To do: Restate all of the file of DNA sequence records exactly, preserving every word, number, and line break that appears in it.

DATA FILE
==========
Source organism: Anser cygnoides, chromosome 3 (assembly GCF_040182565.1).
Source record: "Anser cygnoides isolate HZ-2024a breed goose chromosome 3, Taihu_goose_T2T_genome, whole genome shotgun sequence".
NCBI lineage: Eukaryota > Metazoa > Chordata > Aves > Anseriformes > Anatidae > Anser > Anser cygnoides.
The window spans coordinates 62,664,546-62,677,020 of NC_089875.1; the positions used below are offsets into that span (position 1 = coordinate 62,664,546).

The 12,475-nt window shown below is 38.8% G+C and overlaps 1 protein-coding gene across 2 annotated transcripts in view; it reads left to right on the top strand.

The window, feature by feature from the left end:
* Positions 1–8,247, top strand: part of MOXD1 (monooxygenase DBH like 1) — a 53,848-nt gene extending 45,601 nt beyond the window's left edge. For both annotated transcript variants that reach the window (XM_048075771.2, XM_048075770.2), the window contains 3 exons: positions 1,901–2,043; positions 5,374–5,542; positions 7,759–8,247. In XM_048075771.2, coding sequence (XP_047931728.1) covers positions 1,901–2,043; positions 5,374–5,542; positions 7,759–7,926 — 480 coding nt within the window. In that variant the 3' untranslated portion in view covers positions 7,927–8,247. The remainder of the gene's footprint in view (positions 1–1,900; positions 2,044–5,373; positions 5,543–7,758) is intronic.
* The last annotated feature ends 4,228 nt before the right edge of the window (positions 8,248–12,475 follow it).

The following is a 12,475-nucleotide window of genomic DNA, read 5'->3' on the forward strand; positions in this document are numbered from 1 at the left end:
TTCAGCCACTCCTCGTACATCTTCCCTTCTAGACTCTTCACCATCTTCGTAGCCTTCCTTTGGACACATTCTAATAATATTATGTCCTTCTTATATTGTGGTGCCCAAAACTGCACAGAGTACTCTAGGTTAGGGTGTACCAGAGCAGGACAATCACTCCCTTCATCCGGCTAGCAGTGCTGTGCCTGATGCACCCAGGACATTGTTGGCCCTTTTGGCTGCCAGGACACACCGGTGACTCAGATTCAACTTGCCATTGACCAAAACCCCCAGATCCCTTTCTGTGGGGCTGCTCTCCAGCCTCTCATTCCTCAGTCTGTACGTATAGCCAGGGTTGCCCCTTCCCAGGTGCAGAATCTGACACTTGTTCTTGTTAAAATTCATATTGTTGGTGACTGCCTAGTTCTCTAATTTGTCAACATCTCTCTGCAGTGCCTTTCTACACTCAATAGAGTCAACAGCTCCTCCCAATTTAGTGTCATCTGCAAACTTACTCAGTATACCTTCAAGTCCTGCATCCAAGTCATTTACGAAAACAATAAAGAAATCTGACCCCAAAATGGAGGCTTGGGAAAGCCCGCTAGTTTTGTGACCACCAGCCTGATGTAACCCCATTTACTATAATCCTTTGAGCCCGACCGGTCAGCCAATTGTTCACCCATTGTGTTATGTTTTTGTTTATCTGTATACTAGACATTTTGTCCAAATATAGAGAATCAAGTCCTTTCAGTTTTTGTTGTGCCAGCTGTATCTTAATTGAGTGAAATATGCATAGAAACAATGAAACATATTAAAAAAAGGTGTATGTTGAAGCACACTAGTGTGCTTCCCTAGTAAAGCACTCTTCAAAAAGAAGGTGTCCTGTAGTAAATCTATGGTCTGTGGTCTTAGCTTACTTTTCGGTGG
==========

Source organism: Anser cygnoides, chromosome 3 (assembly GCF_040182565.1).
Source record: "Anser cygnoides isolate HZ-2024a breed goose chromosome 3, Taihu_goose_T2T_genome, whole genome shotgun sequence".
NCBI lineage: Eukaryota > Metazoa > Chordata > Aves > Anseriformes > Anatidae > Anser > Anser cygnoides.
The window spans coordinates 62,664,546-62,677,020 of NC_089875.1; the positions used below are offsets into that span (position 1 = coordinate 62,664,546).

The 12,475-nt window shown below is 38.8% G+C and overlaps 1 protein-coding gene across 2 annotated transcripts in view; it reads left to right on the top strand.

The window, feature by feature from the left end:
* Positions 1–8,247, top strand: part of MOXD1 (monooxygenase DBH like 1) — a 53,848-nt gene extending 45,601 nt beyond the window's left edge. For both annotated transcript variants that reach the window (XM_048075771.2, XM_048075770.2), the window contains 3 exons: positions 1,901–2,043; positions 5,374–5,542; positions 7,759–8,247. In XM_048075771.2, coding sequence (XP_047931728.1) covers positions 1,901–2,043; positions 5,374–5,542; positions 7,759–7,926 — 480 coding nt within the window. In that variant the 3' untranslated portion in view covers positions 7,927–8,247. The remainder of the gene's footprint in view (positions 1–1,900; positions 2,044–5,373; positions 5,543–7,758) is intronic.
* The last annotated feature ends 4,228 nt before the right edge of the window (positions 8,248–12,475 follow it).

The following is a 12,475-nucleotide window of genomic DNA, read 5'->3' on the forward strand; positions in this document are numbered from 1 at the left end:
TTCAGCCACTCCTCGTACATCTTCCCTTCTAGACTCTTCACCATCTTCGTAGCCTTCCTTTGGACACATTCTAATAATATTATGTCCTTCTTATATTGTGGTGCCCAAAACTGCACAGAGTACTCTAGGTTAGGGTGTACCAGAGCAGGACAATCACTCCCTTCATCCGGCTAGCAGTGCTGTGCCTGATGCACCCAGGACATTGTTGGCCCTTTTGGCTGCCAGGACACACCGGTGACTCAGATTCAACTTGCCATTGACCAAAACCCCCAGATCCCTTTCTGTGGGGCTGCTCTCCAGCCTCTCATTCCTCAGTCTGTACGTATAGCCAGGGTTGCCCCTTCCCAGGTGCAGAATCTGACACTTGTTCTTGTTAAAATTCATATTGTTGGTGACTGCCTAGTTCTCTAATTTGTCAACATCTCTCTGCAGTGCCTTTCTACACTCAATAGAGTCAACAGCTCCTCCCAATTTAGTGTCATCTGCAAACTTACTCAGTATACCTTCAAGTCCTGCATCCAAGTCATTTACGAAAACAATAAAGAAATCTGACCCCAAAATGGAGGCTTGGGAAAGCCCGCTAGTTTTGTGACCACCAGCCTGATGTAACCCCATTTACTATAATCCTTTGAGCCCGACCGGTCAGCCAATTGTTCACCCATTGTGTTATGTTTTTGTTTATCTGTATACTAGACATTTTGTCCAAATATAGAGAATCAAGTCCTTTCAGTTTTTGTTGTGCCAGCTGTATCTTAATTGAGTGAAATATGCATAGAAACAATGAAACATATTAAAAAAAGGTGTATGTTGAAGCACACTAGTGTGCTTCCCTAGTAAAGCACTCTTCAAAAAGAAGGTGTCCTGTAGTAAATCTATGGTCTGTGGTCTTAGCTTACTTTTCGGTGG